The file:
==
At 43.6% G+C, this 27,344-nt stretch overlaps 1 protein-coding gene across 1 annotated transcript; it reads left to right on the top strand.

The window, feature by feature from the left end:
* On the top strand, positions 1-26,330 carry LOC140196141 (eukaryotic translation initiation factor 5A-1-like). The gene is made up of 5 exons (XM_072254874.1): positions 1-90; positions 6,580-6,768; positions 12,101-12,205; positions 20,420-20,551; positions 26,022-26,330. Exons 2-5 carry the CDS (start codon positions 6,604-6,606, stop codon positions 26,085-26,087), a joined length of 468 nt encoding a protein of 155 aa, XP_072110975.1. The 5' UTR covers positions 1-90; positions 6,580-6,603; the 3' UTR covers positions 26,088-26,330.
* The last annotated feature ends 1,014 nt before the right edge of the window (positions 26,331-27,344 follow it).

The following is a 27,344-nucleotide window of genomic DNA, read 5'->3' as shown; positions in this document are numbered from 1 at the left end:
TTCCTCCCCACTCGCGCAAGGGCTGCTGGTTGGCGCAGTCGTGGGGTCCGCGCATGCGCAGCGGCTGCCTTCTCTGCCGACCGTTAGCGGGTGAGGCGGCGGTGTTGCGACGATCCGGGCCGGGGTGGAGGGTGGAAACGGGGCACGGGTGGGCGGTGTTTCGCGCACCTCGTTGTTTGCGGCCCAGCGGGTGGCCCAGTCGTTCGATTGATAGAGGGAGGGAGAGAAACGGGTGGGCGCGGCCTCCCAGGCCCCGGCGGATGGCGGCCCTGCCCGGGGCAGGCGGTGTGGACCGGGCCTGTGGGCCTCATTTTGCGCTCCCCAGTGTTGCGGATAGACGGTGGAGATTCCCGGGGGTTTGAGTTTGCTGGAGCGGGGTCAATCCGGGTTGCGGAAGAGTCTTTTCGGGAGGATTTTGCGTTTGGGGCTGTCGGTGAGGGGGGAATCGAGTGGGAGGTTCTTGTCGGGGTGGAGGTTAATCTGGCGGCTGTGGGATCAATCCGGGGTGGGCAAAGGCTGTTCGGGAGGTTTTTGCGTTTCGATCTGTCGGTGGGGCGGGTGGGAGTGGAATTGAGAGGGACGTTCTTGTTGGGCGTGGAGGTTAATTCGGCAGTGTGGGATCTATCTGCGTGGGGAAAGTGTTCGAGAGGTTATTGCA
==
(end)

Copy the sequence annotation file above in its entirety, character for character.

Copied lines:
At 43.6% G+C, this 27,344-nt stretch overlaps 1 protein-coding gene across 1 annotated transcript; it reads left to right on the top strand.

The window, feature by feature from the left end:
* On the top strand, positions 1-26,330 carry LOC140196141 (eukaryotic translation initiation factor 5A-1-like). The gene is made up of 5 exons (XM_072254874.1): positions 1-90; positions 6,580-6,768; positions 12,101-12,205; positions 20,420-20,551; positions 26,022-26,330. Exons 2-5 carry the CDS (start codon positions 6,604-6,606, stop codon positions 26,085-26,087), a joined length of 468 nt encoding a protein of 155 aa, XP_072110975.1. The 5' UTR covers positions 1-90; positions 6,580-6,603; the 3' UTR covers positions 26,088-26,330.
* The last annotated feature ends 1,014 nt before the right edge of the window (positions 26,331-27,344 follow it).

The following is a 27,344-nucleotide window of genomic DNA, read 5'->3' as shown; positions in this document are numbered from 1 at the left end:
TTCCTCCCCACTCGCGCAAGGGCTGCTGGTTGGCGCAGTCGTGGGGTCCGCGCATGCGCAGCGGCTGCCTTCTCTGCCGACCGTTAGCGGGTGAGGCGGCGGTGTTGCGACGATCCGGGCCGGGGTGGAGGGTGGAAACGGGGCACGGGTGGGCGGTGTTTCGCGCACCTCGTTGTTTGCGGCCCAGCGGGTGGCCCAGTCGTTCGATTGATAGAGGGAGGGAGAGAAACGGGTGGGCGCGGCCTCCCAGGCCCCGGCGGATGGCGGCCCTGCCCGGGGCAGGCGGTGTGGACCGGGCCTGTGGGCCTCATTTTGCGCTCCCCAGTGTTGCGGATAGACGGTGGAGATTCCCGGGGGTTTGAGTTTGCTGGAGCGGGGTCAATCCGGGTTGCGGAAGAGTCTTTTCGGGAGGATTTTGCGTTTGGGGCTGTCGGTGAGGGGGGAATCGAGTGGGAGGTTCTTGTCGGGGTGGAGGTTAATCTGGCGGCTGTGGGATCAATCCGGGGTGGGCAAAGGCTGTTCGGGAGGTTTTTGCGTTTCGATCTGTCGGTGGGGCGGGTGGGAGTGGAATTGAGAGGGACGTTCTTGTTGGGCGTGGAGGTTAATTCGGCAGTGTGGGATCTATCTGCGTGGGGAAAGTGTTCGAGAGGTTATTGCA